1972 Zagato Zele

Zagato, established in 1919, collaborated with some of the most renowned car manufacturers to create some of the most attractive (or polarizing) vehicles ever made. However, by 1972, the company faced a dire financial situation with bankruptcy looming due to a lack of projects. As carmakers had begun to bring design work in-house, Elio and Gianni Zagato had to attempt something drastic if their father’s company was not to be a mere footnote in the history of motoring.

And that’s precisely what they did. At the 1972 Geneva Salon, Zagato unveiled the Zele, a small two-seater electric car with a plastic body. It was a far cry from what Zagato was accustomed to selling, but the Zele made complete sense. As global fuel prices increased due to the onset of the energy crisis, replacing an internal combustion engine with an electric motor appeared to be the obvious solution.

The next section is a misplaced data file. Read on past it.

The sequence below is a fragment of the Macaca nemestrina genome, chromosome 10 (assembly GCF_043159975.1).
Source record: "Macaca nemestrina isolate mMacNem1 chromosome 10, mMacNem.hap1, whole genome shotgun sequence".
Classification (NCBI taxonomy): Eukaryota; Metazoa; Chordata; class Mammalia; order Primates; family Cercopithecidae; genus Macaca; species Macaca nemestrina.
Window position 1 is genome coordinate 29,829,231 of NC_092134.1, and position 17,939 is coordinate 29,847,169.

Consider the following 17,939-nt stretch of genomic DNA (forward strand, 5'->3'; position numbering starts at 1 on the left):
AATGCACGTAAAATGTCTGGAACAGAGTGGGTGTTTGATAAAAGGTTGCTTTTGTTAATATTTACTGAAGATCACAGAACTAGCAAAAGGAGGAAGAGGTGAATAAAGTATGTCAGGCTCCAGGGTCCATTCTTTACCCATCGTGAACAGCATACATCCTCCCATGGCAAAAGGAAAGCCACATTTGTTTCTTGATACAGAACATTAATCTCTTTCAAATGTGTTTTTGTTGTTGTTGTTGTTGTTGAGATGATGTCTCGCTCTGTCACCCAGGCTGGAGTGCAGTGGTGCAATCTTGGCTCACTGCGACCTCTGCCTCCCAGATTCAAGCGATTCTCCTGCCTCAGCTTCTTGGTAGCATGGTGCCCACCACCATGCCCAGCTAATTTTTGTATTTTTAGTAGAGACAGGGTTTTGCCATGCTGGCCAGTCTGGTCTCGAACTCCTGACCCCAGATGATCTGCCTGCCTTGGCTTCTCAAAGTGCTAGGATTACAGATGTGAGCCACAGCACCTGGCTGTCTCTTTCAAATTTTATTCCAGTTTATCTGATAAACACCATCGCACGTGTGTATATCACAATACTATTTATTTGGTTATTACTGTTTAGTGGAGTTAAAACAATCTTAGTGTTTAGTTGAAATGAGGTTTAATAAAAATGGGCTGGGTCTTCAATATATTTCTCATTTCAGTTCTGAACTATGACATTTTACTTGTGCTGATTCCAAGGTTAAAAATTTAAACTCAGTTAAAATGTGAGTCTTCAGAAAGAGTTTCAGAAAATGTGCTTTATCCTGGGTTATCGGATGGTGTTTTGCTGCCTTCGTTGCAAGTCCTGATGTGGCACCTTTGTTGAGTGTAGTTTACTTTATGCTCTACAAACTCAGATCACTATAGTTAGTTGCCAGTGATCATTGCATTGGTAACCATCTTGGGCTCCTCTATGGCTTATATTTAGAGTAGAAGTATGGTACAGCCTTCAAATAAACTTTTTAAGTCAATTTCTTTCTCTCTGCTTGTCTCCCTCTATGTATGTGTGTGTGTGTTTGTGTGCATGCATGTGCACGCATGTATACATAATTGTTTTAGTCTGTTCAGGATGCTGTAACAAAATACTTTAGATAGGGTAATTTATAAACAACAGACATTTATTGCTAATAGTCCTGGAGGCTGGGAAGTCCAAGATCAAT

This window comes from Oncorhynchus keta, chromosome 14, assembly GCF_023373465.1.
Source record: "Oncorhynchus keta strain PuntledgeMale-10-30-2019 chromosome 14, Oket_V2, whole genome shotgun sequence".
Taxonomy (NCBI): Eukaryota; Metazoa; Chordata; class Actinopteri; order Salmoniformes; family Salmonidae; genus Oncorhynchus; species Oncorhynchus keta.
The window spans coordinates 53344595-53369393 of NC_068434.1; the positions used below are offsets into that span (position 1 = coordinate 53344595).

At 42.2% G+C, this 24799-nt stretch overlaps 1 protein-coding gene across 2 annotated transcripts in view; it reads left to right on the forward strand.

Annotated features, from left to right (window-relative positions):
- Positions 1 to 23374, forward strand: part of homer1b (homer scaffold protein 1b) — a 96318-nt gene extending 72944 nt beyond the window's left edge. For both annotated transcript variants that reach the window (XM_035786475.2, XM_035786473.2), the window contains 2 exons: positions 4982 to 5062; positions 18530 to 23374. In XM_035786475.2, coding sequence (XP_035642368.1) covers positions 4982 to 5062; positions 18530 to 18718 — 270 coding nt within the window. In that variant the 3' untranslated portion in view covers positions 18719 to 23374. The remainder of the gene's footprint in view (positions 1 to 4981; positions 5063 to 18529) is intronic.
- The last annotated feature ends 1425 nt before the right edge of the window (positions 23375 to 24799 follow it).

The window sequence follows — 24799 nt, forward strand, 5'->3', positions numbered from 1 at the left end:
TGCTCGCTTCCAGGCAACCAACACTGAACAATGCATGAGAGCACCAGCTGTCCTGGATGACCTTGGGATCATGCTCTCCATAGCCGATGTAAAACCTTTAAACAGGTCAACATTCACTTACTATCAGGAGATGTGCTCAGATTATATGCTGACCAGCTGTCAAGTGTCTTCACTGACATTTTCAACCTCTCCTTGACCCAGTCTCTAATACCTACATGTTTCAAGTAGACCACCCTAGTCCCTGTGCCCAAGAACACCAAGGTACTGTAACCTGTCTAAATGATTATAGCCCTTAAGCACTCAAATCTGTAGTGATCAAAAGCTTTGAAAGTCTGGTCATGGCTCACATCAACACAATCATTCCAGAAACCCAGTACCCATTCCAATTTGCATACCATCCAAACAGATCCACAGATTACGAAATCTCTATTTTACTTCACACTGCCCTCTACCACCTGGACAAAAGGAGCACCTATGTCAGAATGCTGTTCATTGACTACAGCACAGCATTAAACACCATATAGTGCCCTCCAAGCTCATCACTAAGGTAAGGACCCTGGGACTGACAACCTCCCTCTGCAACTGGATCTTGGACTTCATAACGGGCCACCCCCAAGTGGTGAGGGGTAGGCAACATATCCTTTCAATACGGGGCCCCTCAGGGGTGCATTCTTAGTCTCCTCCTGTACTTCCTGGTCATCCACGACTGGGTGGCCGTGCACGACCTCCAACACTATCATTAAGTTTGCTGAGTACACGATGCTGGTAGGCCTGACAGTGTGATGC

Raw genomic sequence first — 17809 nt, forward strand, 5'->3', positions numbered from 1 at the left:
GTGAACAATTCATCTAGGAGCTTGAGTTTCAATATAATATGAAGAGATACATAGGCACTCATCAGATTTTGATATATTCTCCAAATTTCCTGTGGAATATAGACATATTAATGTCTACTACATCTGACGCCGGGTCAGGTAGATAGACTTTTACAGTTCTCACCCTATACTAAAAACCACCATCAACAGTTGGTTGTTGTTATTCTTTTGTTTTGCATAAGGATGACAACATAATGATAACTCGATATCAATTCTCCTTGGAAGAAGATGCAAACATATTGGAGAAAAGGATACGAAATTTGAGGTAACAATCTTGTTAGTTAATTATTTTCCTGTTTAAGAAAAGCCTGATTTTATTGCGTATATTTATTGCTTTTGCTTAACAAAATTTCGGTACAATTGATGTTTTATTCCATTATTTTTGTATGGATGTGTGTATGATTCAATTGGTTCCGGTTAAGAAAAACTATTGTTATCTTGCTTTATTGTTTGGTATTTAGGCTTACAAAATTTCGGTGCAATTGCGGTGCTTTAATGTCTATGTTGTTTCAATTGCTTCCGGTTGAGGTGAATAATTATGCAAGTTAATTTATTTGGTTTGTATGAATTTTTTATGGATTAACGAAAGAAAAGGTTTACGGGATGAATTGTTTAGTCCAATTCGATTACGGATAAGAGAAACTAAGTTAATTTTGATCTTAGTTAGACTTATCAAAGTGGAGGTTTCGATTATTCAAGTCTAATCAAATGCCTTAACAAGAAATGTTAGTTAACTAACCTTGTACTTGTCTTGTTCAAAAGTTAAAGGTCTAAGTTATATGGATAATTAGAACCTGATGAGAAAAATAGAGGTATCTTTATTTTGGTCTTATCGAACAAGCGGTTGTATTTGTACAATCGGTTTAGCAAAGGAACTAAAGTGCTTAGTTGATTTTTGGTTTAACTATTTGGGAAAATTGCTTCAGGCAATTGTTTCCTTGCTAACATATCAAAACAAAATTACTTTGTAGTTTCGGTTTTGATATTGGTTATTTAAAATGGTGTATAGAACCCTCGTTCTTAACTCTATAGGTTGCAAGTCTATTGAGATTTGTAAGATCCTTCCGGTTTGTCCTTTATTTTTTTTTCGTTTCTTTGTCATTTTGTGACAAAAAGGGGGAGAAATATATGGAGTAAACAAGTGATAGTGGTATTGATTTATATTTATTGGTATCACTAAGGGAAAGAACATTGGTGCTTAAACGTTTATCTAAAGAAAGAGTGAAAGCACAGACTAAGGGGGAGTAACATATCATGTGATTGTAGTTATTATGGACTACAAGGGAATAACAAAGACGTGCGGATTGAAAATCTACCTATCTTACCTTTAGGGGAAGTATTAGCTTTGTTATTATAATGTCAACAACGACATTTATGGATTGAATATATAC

As an electric microcar for commuters, the Zagato Zele was was cheap to buy and run, and it was well-suited for daily driving around the city. The Zele was slightly under two meters (77 inches) long, making it three feet shorter than a Mini, although the latter was not limited to just two passengers or a very restricted range.

The Zele was made up of two plastic moldings connected in the middle, ensuring that it was resistant to corrosion, and its light weight was excellent news. However, it could only go up to 43 miles on a single charge with its four 24-volt batteries, and its top speed was quite low at just 25mph, which was provided by the rear-mounted 1000-watt Marelli electric motor, driving the rear wheels through a three-speed gearbox.